Location: Bandra Kurla, Mumbai, Maharashtra, India
Architect: James Law Cybertecture
Built Area– 33,000 sq.m
Parking– 400 cars
If a designer was to track the progress of architecture through the diverse art movements documented and lost through the years, the effluent phases would be far too many to consider. Though they all have confluences at times, there has been a core marking progress- technology.
The journey of built form has culminated at this stage where technology might not just be a fad, but a solution to the problems that have resulted from the built form. Cybertecture- a grassroots by James Law, shows promising incentives for change.
Mumbai is a dense smorgasbord of various textures, layers that are far too complex to understand how a city of this scale is functioning. Having gained notorious fame for real estate costs and the resulting density of the metropolis soaring, Law and associates have a proposal for a design that might be a symbol of change densely built cities might want to adopt.
The integration of adaptive building systems that progressively learn the environment and activities within the structure might be exactly what office buildings need. However, it is possible that the idea of an office building has to be rethought, employees using cloud and online servers for tasks, making a large structure for collective gathering seem redundant. On the other hand, intelligent systems like this can be adapted to make more buildings save energy.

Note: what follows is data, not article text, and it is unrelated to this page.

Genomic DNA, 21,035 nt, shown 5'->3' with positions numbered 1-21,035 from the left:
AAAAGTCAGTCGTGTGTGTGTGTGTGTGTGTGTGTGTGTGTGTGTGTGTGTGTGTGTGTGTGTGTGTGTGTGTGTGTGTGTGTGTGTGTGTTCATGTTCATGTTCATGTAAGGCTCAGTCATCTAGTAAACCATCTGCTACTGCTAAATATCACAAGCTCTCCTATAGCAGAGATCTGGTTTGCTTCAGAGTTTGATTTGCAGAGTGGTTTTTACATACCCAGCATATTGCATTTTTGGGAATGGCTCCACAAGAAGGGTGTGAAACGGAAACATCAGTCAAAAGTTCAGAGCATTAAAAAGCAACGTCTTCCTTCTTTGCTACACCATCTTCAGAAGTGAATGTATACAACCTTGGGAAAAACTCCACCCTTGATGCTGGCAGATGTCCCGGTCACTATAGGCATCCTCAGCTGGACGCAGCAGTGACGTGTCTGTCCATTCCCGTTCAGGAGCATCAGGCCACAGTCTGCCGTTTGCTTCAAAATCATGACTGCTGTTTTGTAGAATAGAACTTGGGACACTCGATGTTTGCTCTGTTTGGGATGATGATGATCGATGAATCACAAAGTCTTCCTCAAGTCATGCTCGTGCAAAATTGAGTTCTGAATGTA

The Cybertecture Egg is an office building ‘synthesized biosphere’, which takes the horizontal slabs of the traditional office building and encases the same in a diagrid exoskeleton of glass and steel. Making it a high-performance net-zero energy building, the structure reuses greywater for landscaping, BIM to minimize energy use, sensors for performance control, and many more features that spell towards a sustainable existence.
Planted between slabs will also be “sky gardens”, for shading and cooling the structure overall, creating a wetland for the mini-biosphere. Solar panels and photovoltaic cells have been integrated into the exoskeleton to absorb latent energy. This makes sure the 33,000 sq.m of office space can use available energy, thereby reducing the carbon footprint.